Prescription digital therapeutics (DTx) company Blue Note is starting a large-scale, decentralised trial of two cancer therapies that it hopes will lead to regulatory approval from the FDA.
The company is working with Curebase on a trial that will recruit around 350 patients with cancer and will be run completely remotely, with no need for clinic visits. The study will examine the effects of using two DTx products targeting mental and physical health, as an add-on to standard cancer care.
“Patients living with cancer frequently experience stress, anxiety, and depression,” said Geoffrey Eich, Blue Note’s chief executive.
“Our collaboration with Curebase is exciting as it brings together our unique capabilities to expand our reach in recruiting for this new, fully virtual clinical trial.”
One of Blue Note’s DTx products – used to treat anxiety and depression in adults with acute myeloid leukaemia (AML) who are hospitalised for a regimen of high-intensity induction chemotherapy – was awarded a breakthrough designation by the FDA earlier this year.
At the time, the digital health company said the status recognised the potential of the DTx for the thousands of patients diagnosed with AML every year in the US who can find it challenging to cope with both the symptoms of the cancer and the debilitating side effects of treatment.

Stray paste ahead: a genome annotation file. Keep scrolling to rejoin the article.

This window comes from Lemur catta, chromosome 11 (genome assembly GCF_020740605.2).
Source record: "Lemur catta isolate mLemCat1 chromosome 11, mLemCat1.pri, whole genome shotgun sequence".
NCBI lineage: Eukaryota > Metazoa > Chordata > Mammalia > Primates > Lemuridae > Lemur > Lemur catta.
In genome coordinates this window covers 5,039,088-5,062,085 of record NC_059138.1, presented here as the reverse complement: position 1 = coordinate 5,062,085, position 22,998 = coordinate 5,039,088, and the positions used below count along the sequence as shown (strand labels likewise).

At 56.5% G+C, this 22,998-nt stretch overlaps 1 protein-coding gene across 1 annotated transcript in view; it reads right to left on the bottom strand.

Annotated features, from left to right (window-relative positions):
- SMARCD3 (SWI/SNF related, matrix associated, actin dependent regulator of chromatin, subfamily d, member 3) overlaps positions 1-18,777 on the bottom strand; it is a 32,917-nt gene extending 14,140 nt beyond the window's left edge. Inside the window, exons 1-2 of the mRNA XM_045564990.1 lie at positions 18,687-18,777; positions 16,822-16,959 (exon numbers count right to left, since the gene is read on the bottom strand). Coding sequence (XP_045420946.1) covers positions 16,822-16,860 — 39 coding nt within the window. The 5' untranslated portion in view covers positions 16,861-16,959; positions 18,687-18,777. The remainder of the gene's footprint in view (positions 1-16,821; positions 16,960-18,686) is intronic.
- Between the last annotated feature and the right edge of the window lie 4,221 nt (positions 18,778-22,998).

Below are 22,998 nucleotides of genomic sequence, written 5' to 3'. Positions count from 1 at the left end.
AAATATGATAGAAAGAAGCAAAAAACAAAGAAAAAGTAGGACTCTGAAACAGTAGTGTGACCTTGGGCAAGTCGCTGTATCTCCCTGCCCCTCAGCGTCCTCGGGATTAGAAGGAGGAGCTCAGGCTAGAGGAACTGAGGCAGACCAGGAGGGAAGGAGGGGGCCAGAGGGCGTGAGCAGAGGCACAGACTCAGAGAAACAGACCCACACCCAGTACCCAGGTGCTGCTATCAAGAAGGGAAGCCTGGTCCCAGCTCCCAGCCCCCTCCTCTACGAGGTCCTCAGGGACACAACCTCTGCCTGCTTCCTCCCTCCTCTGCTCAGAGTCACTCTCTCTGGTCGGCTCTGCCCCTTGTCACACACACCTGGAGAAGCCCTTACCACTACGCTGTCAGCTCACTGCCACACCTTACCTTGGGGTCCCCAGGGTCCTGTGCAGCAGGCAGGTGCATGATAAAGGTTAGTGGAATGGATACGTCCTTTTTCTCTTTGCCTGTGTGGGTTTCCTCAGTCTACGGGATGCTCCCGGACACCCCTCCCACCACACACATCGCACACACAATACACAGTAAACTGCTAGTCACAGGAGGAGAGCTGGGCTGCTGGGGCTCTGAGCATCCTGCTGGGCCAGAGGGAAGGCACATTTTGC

Curebase’s decentralised trial platform will be used to recruit and screen participants, obtain consent, and then guide them through the reporting and activities required for the study from their own homes. The company also takes responsibility for running the virtual trial.
According to Blue Note, the approach will enable it to access patient populations that have been underrepresented in traditional site-based clinical studies, regardless of their location.
In 2020, Blue Note formed an alliance with Memorial Sloan Kettering Cancer Centre in the US to develop an app that can be used by patients who are living in fear of their cancer. Drawing on this, it is developing a range of DTx products for specific cancer settings, including for breast and lung cancer patients.
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